Luke 2:14; John 14:25-31; John 20:19-23; Romans 8:1-11; Romans 15:13; Phil. 4:4-9

 

Questions for Discussion:

  1. How would a prophet like John the Baptist be received by today’s culture? (Think about his appearance as well as his message)

Read Luke 3:7-20.

  1. What questions would we ask of John today? Would they be similar to the questions asked by the people in verses 10-14?
  2. What are some things in our own lives that we need to fix, remove, destroy (paths we need to make straight) in order to fully embrace Jesus’ reign and rule?
  3. How would the sacrifice of these things help us be more aware of the Holy Spirit’s relational presence in our lives and open us to the experience of the supernatural peace he provides?
  4. Think of one person in your life who needs to hear that this supernatural peace is available. Share with your group or family who the Holy Spirit has brought to mind. Have someone in your group pray for this person out loud, asking for God to provide an opportunity this week for you to share this good news with them.

Prayer and Response with Optional Advent Candle Lighting (Modified from Celtic Daily Prayer):
(*Leader reads- People Respond):

*We have waited long for You.
Deep has been the darkness.
*We long for You to shine
right here among us where we are.
*We will not fear the shadows that surround us
if only You will come among us!

*We await the sound of a cry in the night, 
the joy that follows pain, the coming of hope.

(Optional Lighting of the Hope Candle)

* This is the path that the prophets marked
who heard the voice of the Lord, ‘Whom shall I send?’, and they responded, ‘Here am I, send me!’
* These prophets declared the Lord’s simple requirements for his people
to act justly, love mercy, and walk humbly with Him.
* One prophet said that a young woman would conceive, give birth to a son,
and name him ‘Emmanuel’, God with us!

* Emmanuel would come and preach good news to the poor
and bind up the broken-hearted,
* These same prophets rejoiced saying, ‘A Child is born to us, a Son is given to us!
He will be called Wonderful Counselor, Prince of Peace.’

(Optional Lighting of the Joy Candle)
* Emmanuel would come and preach good news to the poor
and bind up the broken-hearted,
* These same prophets rejoiced saying, ‘A Child is born to us, a Son is given to us!
He will be called Wonderful Counselor, Prince of Peace.’
*This is the path that John marked, whose voice called in the desert,
‘Prepare the way for the Lord’,

The same John who cried, ‘Repent for the Kingdom of God is near!’ and baptized in the River Jordan
many who confessed their sins,
and who pointed out Jesus, ‘Behold, the Lamb of God!’

*Today, on the third week of Advent, we light three candles, the First candle represents the Hope we have in Christ, The Second candle represents the Joy found in the good news of Jesus’ advent, The Third candle represents Peace in the presence of Jesus, our King

(Optional Lighting of the Peace Candle)

I Heard the Bells on Christmas Day (by Casting Crowns)

I heard the bells on Christmas day
Their old familiar carols play
And mild and sweet their songs repeat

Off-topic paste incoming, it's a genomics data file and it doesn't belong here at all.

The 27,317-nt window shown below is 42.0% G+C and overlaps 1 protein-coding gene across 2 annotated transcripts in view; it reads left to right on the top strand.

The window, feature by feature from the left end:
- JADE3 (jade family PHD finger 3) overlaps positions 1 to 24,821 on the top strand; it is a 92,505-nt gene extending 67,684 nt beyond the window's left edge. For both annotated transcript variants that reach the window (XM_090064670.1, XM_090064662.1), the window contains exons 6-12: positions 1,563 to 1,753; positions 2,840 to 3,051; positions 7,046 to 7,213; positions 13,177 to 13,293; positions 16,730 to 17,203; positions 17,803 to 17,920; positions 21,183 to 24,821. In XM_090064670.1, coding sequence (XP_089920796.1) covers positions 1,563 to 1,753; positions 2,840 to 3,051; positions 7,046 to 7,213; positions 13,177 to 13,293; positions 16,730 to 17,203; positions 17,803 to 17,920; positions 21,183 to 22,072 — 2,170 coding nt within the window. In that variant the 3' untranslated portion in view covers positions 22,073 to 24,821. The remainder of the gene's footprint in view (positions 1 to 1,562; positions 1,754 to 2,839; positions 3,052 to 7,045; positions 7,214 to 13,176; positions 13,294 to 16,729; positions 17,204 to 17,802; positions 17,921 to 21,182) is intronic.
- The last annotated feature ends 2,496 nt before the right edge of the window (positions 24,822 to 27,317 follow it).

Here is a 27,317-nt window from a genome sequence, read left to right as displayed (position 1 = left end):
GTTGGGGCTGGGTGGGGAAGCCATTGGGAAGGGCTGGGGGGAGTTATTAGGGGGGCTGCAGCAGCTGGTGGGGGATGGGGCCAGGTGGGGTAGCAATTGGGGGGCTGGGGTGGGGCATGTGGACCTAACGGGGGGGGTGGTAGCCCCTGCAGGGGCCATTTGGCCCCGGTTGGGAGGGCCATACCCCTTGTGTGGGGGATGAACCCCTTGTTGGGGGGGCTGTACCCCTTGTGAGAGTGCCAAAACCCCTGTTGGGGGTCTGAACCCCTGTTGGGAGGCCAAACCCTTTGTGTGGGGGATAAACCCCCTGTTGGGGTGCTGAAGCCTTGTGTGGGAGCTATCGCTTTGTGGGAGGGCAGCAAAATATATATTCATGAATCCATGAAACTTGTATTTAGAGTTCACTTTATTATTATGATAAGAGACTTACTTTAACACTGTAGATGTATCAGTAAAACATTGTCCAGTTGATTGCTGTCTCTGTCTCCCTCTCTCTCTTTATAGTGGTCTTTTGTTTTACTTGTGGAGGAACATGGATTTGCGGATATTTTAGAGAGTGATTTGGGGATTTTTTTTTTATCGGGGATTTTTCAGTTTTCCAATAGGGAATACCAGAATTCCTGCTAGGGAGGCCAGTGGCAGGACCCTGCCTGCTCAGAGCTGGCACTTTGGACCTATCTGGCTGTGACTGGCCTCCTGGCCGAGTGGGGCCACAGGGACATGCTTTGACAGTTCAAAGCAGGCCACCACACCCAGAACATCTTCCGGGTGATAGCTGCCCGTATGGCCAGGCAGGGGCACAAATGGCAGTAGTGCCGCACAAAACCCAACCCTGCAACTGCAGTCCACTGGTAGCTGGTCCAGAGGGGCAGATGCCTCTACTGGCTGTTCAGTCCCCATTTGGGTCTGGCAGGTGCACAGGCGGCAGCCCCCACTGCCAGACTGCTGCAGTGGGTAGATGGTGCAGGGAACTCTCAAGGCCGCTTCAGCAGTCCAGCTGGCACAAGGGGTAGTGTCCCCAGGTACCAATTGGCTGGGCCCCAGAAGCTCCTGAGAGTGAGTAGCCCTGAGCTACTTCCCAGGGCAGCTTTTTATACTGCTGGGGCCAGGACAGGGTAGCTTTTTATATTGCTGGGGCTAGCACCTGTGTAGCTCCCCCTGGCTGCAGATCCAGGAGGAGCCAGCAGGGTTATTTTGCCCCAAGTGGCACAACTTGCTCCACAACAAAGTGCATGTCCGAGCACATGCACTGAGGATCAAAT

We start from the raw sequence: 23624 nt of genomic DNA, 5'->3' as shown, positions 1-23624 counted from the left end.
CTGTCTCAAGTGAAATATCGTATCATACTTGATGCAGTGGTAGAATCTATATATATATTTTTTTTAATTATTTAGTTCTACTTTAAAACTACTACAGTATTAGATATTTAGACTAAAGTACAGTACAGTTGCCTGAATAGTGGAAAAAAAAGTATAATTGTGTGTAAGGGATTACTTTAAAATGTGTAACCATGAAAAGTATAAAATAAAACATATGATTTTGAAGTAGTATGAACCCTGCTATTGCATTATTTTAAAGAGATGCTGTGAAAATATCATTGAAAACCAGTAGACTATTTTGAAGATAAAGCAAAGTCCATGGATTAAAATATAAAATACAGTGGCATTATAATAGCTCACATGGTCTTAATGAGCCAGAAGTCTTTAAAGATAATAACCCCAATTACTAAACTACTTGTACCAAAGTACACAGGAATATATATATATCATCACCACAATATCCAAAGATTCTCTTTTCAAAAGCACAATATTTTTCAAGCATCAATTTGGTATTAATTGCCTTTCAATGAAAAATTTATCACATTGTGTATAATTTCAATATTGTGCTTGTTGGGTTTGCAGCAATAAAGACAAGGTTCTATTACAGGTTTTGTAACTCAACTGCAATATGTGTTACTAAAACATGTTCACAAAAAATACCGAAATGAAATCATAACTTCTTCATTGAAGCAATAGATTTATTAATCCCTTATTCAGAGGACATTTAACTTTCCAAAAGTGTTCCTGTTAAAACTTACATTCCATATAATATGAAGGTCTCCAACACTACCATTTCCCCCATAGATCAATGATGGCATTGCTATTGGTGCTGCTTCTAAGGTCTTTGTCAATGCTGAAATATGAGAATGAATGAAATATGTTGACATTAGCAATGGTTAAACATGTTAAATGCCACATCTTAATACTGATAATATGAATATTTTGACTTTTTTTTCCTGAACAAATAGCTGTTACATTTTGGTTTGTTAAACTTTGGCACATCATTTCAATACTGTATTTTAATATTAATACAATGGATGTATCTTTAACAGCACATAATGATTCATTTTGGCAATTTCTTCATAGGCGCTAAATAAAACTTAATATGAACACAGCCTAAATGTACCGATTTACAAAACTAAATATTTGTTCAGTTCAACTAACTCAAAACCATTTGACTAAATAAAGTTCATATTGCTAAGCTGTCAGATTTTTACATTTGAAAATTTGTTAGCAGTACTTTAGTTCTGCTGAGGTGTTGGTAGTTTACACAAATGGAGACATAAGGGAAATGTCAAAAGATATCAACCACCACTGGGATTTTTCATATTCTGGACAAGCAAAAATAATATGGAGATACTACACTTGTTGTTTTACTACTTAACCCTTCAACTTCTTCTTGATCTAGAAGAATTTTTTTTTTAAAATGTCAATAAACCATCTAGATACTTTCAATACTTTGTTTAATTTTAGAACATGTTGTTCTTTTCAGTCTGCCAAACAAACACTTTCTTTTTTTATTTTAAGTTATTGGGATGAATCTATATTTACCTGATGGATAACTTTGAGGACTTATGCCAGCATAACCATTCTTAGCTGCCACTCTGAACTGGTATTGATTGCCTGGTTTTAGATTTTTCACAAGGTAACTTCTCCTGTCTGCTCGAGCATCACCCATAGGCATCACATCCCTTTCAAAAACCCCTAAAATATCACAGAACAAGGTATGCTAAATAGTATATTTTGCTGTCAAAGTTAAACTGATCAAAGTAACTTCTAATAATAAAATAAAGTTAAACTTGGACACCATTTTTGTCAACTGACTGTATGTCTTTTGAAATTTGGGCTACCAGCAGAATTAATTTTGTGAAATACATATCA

Of peace on earth good will to men
And the bells are ringing (peace on earth)
Like a choir they’re singing (peace on earth)
In my heart I hear them (peace on earth)
Peace on earth, good will to men

And in despair I bowed my head
There is no peace on earth I said
For hate is strong and mocks the song
Of peace on earth, good will to men

But the bells are ringing (peace on earth)
Like a choir singing (peace on earth)
Does anybody hear them? (peace on earth)
Peace on earth, good will to men

Then rang the bells more loud and deep
God is not dead, nor does he sleep (peace on earth, peace on earth)
The wrong shall fail, the right prevail
With peace on earth, good will to men

Then ringing singing on its way
The world revolved from night to day
A voice, a chime, a chant sublime
Of peace on earth, good will to men

And the bells they’re ringing (peace on earth)
Like a choir they’re singing (peace on earth)
And with our hearts we’ll hear them (peace on earth)
Peace on earth, good will to men

Do you hear the bells they’re ringing? (peace on earth)
The life the angels singing (peace on earth)
Open up your heart and hear them (peace on earth)
Peace on earth, good will to men

Posted in Advent, Life

Advent 2020- Week 2- JOY

JOY

The Second Week of Advent

Opening Prayer:

Lord Jesus, Master of both the light and the darkness,
send your Holy Spirit upon our preparations for Christmas.
We who have so much to do seek quiet spaces to hear Your voice each day.
We who are anxious over many things look forward to Your coming among us.
We who are blessed in so many ways long for the complete joy of your kingdom.
We whose hearts are heavy seek the joy of Your presence.
We are Your people, walking in darkness, yet seeking the light.
To You we say, ‘Come Lord Jesus!’Amen. (Henri Nouwen

Scripture Reading from the Old Testament:

The people who walked in darkness have seen a great light; those who dwelt in a land of deep darkness, on them has light shone. You have multiplied the nation; you have increased its joy;
they rejoice before you as with joy at the harvest, as they are glad when they divide the spoil.
(Isaiah 9:7)

Advent Reflection

The theme of this week, our second week of Advent, is Joy. Like last week’s theme of Hope, the concept of Joy has been diluted by today’s culture and mistaken for brief bursts of emotion or bouts of happiness.